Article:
Alex Massie

Even Goons Should Be Allowed to Burn Books

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As a general rule if you're minded to burn books you're probably trotting along the road towards losing whatever argument you may be having. You also look a fool. That was true of the nutters who burned The Satanic Verses and it's true of Terry Jones and true of this chap too:

A senior member of the BNP who burned a copy of the Qur'an in his garden has been arrested following an investigation by the Observer.

Footage of the burning shows Sion Owens, 40, from south Wales and a candidate for the forthcoming Welsh Assembly elections, soaking the Qur'an in kerosene and setting fire to it.

A video clip of the act, leaked to the Observer and passed immediately to South Wales police, provoked fierce criticism from the government.

"Senior member" is almost certainly over-stating matters but that's not the point. Nor is it really the point that this must have been an especially witless stunt that would have passed all but un-noticed but for the Observer's vigilance. No, the point is that burning a book in your own garden ought not to be grounds for arrest. Even in Wales and even if video of the "event" is subsequently accessible on YouTube.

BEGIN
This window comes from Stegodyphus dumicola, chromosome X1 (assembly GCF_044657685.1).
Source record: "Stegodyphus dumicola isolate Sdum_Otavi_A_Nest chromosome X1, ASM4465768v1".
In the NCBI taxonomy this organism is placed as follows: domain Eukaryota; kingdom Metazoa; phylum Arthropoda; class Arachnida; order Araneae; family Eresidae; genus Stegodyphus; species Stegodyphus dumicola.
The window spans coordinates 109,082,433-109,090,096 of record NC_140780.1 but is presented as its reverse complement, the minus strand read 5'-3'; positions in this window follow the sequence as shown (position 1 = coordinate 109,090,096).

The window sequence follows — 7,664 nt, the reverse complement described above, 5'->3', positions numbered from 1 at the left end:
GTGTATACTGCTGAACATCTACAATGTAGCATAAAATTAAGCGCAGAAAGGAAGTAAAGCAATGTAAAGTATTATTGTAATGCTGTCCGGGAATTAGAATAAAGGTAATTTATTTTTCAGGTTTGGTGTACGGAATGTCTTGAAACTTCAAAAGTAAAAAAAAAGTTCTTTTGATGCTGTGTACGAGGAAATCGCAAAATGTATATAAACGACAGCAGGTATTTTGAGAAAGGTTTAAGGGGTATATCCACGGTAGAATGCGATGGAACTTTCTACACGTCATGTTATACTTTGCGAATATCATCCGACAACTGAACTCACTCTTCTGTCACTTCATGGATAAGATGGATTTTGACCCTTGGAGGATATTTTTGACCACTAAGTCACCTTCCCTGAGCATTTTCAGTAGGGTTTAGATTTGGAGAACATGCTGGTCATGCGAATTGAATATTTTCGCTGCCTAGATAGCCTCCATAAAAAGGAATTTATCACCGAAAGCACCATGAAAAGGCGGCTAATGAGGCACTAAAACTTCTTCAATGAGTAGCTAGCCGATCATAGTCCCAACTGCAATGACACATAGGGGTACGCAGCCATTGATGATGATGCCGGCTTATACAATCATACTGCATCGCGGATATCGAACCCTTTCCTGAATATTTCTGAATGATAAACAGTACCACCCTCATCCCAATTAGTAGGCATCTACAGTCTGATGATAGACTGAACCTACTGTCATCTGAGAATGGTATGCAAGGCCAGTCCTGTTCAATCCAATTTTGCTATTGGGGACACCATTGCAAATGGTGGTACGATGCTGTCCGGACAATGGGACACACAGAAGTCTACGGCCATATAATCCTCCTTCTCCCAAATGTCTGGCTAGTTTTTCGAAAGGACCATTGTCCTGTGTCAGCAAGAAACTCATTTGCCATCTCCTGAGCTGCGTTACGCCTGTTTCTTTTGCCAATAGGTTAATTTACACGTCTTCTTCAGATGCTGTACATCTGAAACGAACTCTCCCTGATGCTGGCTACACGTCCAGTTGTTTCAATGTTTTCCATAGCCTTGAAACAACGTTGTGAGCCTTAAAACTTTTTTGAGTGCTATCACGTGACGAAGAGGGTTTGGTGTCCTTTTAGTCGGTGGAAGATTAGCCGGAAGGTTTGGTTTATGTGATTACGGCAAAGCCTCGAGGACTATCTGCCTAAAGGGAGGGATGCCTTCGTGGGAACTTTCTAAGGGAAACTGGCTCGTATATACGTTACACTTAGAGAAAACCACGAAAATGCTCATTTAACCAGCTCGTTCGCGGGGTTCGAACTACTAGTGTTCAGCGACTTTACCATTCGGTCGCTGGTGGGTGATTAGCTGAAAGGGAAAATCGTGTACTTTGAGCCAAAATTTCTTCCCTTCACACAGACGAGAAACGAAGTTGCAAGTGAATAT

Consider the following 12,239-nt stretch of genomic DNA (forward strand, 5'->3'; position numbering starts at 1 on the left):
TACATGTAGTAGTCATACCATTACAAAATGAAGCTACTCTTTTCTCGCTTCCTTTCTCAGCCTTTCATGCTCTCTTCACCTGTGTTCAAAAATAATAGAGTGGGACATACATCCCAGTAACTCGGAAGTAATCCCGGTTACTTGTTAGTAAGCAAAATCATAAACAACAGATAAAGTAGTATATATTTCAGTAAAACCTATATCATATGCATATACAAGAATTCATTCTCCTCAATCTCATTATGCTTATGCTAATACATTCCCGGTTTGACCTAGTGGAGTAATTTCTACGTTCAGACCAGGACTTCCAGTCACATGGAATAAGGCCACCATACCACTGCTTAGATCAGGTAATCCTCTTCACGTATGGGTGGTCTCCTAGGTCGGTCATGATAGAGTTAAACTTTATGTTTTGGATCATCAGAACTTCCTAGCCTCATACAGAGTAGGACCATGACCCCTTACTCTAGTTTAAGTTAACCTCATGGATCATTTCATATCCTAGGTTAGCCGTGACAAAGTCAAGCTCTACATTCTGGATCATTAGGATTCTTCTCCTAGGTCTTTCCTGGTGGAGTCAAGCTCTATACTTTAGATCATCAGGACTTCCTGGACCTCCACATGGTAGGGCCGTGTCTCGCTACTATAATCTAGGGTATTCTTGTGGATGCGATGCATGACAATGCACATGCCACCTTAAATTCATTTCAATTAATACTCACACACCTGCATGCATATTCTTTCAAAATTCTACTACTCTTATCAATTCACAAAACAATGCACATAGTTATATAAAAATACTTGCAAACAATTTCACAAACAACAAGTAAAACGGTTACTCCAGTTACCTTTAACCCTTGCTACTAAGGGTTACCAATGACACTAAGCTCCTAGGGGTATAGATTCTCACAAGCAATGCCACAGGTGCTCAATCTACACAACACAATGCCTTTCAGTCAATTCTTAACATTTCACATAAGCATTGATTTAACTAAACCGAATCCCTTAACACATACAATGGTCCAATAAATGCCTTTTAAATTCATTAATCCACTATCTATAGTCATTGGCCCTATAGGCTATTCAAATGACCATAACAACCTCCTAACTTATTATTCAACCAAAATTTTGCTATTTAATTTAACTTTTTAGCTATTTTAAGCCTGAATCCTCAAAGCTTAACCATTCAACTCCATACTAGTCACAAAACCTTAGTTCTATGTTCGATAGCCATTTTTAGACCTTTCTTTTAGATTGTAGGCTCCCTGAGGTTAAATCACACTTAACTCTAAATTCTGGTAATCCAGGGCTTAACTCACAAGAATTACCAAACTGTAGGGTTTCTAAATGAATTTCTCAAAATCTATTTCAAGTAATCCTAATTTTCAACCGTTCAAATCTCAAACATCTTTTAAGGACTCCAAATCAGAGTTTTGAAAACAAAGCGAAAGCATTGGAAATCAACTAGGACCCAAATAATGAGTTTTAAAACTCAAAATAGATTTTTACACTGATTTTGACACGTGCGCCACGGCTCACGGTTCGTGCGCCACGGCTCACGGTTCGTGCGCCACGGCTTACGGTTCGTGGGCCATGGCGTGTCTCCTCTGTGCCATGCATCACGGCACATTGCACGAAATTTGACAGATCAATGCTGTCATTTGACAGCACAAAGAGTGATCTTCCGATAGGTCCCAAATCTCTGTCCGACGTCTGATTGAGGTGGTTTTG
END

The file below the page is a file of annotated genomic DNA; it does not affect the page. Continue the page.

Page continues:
As it cannot be said too often, even goons and other dreadful people have rights and these should include the right to burn books in their garden. Far better, in this case as in others of this ilk, to have a quiet word (if that be thought necessary) and deny the buggers the publicity they crave.

Trying to cause offence should not be a crime and nor, naturally, should causing offence be considered criminal. As is so often the case the Public Order Act and its successors is to blame. The former was not one of Mrs Thatcher's greatest achievements but to this day it's an authoritarian one that commands widespread support in parliament. For shame.

[Thanks to BW for the tip]

Written byAlex Massie

Alex Massie is Scotland Editor of The Spectator. He also writes a column for The Times and is a regular contributor to the Scottish Daily Mail, The Scotsman and other publications.

Topics in this articleSocietyfreedom of speechislam